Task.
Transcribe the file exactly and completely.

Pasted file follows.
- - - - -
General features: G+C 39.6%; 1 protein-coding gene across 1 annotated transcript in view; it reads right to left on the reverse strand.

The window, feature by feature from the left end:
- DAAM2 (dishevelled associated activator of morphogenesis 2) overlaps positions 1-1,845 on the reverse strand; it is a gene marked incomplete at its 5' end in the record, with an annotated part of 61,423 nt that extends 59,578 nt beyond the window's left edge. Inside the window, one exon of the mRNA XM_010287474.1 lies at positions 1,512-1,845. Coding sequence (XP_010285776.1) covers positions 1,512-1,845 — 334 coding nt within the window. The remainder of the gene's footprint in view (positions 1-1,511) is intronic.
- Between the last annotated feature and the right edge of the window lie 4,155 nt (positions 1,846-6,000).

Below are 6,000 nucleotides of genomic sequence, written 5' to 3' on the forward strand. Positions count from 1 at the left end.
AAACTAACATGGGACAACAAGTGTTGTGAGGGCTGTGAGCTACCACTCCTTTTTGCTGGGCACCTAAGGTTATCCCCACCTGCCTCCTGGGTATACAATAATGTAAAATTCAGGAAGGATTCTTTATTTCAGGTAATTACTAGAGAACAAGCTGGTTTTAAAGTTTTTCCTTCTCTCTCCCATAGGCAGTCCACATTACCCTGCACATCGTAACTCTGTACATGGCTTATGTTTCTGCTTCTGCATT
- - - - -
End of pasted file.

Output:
General features: G+C 39.6%; 1 protein-coding gene across 1 annotated transcript in view; it reads right to left on the reverse strand.

The window, feature by feature from the left end:
- DAAM2 (dishevelled associated activator of morphogenesis 2) overlaps positions 1-1,845 on the reverse strand; it is a gene marked incomplete at its 5' end in the record, with an annotated part of 61,423 nt that extends 59,578 nt beyond the window's left edge. Inside the window, one exon of the mRNA XM_010287474.1 lies at positions 1,512-1,845. Coding sequence (XP_010285776.1) covers positions 1,512-1,845 — 334 coding nt within the window. The remainder of the gene's footprint in view (positions 1-1,511) is intronic.
- Between the last annotated feature and the right edge of the window lie 4,155 nt (positions 1,846-6,000).

Below are 6,000 nucleotides of genomic sequence, written 5' to 3' on the forward strand. Positions count from 1 at the left end.
AAACTAACATGGGACAACAAGTGTTGTGAGGGCTGTGAGCTACCACTCCTTTTTGCTGGGCACCTAAGGTTATCCCCACCTGCCTCCTGGGTATACAATAATGTAAAATTCAGGAAGGATTCTTTATTTCAGGTAATTACTAGAGAACAAGCTGGTTTTAAAGTTTTTCCTTCTCTCTCCCATAGGCAGTCCACATTACCCTGCACATCGTAACTCTGTACATGGCTTATGTTTCTGCTTCTGCATT